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Hike Nashville with Your Dog

This article was written by Pet Community Center volunteer and winner of the 2022 Jourdan Parenteau Excellence in Service Award, Melissa Mathews. You can learn more about the author at the end of the post.

We are so fortunate to have many options in our area for a quick daytime getaway with our pets. So put your furry best friend on a leash and let’s go for a hike! Here are five dog-friendly trails I can recommend.

Richland Creek Greenway (McCabe Golf Course Loop)

Generally considered an easy route, it takes an average of 56 minutes to complete the 2.8-mile loop that surrounds a golf course. Years ago, when I lived in Sylvan Park, my furry love of a lifetime, Loretta, and I did this one all the time. It’s a popular trail for walking, but you can still enjoy some solitude during quieter times of the day.

Even though the trail surrounds McCabe’s Golf Course, you still go through some wooded areas on the paved and partially boardwalk trail down by the creek. It’s kept super clean with plenty of benches and trash cans along your route. There is ample parking and many areas to enter or exit the trail if needed. This one is particularly busy at peak times, but the path is extra wide, so everyone has plenty of space. It was always my favorite place to wind down after a long workday.

Day Loop Trail at Long Hunter Park

Experience this 3.7-mile loop trail that extends off the Volunteer Trail at Long Hunter State Park. This is a very popular area for hiking, running, and walking – the terrain is all natural and rocky and winds its way through mature trees, mostly oak and hickory, with several bluffs that overlook Percy Priest Lake. This trail is a good one if you want to spot Pileated Woodpeckers, red-tailed hawks, osprey, and common loon. I love hearing loons make their eerie, beautiful calls.

Overall, this is a nice hike with excellent spots for a picnic or, if you’re into it, an easy overnight camping trip. You’ll see lots of kids and dogs on the trails, but it tends not to be overly crowded and has easy-to-find parking spots. One of my favorite nearby trails!

Harpeth River Hidden Lake Trail

If you like a flat, easy, and well-maintained trail with good picnic areas and a sweet little pond with birds, squirrels, butterflies, pleasant people, and four-legged friends – head out on this 1.3-mile out-and-back trail near Bellevue. Considered an easy route, it takes an average of 25 minutes to complete.

This trail starts out in an open field and winds its way into the woods along a creek. Once in the woods, follow the signs to get to a point where you can actually touch the water, as most of the lake is surrounded by high bluffs. There's also a quick, steep trek up to the cliffs, with excellent views of the water below. Almost exactly halfway through the hike, there is a bench that overlooks the whole area. You can then decide to branch off to the far left so you can go farther or head up to the right for even better views.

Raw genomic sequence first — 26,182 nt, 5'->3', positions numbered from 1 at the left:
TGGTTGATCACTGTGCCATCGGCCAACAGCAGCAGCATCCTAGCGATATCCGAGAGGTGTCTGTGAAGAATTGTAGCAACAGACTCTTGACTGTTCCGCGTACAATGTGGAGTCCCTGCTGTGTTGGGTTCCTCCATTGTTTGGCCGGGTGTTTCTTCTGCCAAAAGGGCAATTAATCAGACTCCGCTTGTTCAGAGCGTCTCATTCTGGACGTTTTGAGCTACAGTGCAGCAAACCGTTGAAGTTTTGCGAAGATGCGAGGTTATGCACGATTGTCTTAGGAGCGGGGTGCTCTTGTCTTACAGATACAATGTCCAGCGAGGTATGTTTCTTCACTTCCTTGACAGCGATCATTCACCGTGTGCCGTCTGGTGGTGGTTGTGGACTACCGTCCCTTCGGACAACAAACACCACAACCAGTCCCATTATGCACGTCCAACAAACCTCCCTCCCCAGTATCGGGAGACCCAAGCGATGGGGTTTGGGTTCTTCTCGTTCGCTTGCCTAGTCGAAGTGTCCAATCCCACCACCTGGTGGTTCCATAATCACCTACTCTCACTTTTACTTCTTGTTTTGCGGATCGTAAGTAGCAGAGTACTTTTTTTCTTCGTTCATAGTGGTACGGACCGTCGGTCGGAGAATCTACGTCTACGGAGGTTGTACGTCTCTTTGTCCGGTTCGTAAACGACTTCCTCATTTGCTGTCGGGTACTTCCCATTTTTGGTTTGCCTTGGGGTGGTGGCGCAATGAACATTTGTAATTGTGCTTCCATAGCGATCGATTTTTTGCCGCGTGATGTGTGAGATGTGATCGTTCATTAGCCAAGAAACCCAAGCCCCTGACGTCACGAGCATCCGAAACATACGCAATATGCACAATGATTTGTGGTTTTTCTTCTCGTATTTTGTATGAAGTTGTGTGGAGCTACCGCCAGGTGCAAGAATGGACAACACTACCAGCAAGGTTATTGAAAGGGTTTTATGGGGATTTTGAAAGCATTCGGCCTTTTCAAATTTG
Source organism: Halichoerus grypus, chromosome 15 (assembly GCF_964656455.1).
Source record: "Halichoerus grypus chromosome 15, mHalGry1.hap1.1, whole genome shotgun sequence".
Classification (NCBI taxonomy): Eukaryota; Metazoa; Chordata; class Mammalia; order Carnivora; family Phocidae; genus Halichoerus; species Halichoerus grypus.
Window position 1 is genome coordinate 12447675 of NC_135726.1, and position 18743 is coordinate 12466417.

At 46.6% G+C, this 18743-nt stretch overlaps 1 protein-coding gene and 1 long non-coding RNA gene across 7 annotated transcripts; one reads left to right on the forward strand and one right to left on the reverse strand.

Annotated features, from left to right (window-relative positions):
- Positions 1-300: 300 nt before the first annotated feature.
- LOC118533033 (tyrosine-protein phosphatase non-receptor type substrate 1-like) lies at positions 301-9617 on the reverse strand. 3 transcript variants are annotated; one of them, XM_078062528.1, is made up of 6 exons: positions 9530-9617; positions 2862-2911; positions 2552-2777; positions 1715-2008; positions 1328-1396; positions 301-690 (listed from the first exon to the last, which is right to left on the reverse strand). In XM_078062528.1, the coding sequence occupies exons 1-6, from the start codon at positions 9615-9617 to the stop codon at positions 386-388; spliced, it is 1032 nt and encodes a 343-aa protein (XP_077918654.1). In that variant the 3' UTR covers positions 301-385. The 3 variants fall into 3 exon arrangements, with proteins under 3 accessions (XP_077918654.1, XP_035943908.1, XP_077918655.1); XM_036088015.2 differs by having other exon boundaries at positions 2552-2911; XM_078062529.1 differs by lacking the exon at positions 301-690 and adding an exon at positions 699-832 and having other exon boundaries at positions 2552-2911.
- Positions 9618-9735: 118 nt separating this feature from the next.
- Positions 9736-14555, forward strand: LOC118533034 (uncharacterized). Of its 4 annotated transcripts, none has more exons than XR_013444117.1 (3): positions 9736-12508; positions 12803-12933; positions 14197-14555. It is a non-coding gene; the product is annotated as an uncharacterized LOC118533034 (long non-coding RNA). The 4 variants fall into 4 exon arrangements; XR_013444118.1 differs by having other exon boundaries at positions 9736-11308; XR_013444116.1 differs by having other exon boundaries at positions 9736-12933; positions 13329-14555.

Rogers Walk Trail (Ellington Agricultural Center)

Get to know this 2.4-mile loop trail where you can be one with nature but never far from civilization as it is in the heart of a Nashville suburb. Generally considered an easy route, it takes an average of 50 minutes to complete. The trail is open year-round, along with the Ellington Agricultural Center, and is beautiful to visit anytime.

I recommend this agricultural trail because it surprisingly has it all: wildlife, a farm, a creek, paved trails, wooded trails, and much more. However, I sure miss seeing the Metro Police Department’s mounted patrol horses now that they’ve moved to Percy Warner.

Beaman Park

Beaman is a beautiful hiking area nestled in the foothills just north of our city. It is enormous as the entire park sits on 1,688 acres. Visitors get a unique vantage point of elevation drops and scenic overlooks. I was overwhelmed on my first visit, but luckily the worker inside the Nature Center was kind and knowledgeable and was able to point me on my way. He had maps and seemed happy to highlight the best trail for me given the time I had allotted for hiking.

The six different trails offer a nice shaded and scenic walk through the hardwoods with clearly marked trails. I saw a few water turtles sunning and an owl. The terrain is easy, with gentle elevation gains. There are some rocks and roots along the way, but not continuously. Beaman Park is a great place to take a group because you can choose your own adventure for varying fitness levels or time constraints. The flexibility of the trail system at Beaman Park is ideal for these scenarios.

I hope this gives you some fun and new ideas for trail walks with your pup. I love how excited they get when I lace up my hiking shoes and grab their leashes. Leave your valuables at home, lock up your car, take water for both you and your fur baby, remember to grab poop bags to pick up after your pup, and enjoy feeling like you’re out of town…even though you’re still close to home!

About the Author: Melissa Mathews

Melissa Mathews began volunteering with Pet Community Center in 2017 by helping the organization with its press and marketing efforts. For the past six years, she has devoted countless hours to growing PCC’s client and donor base, planning and executing fundraising events, and supporting many other organizational needs, all while leading a successful career in PR in the music industry.

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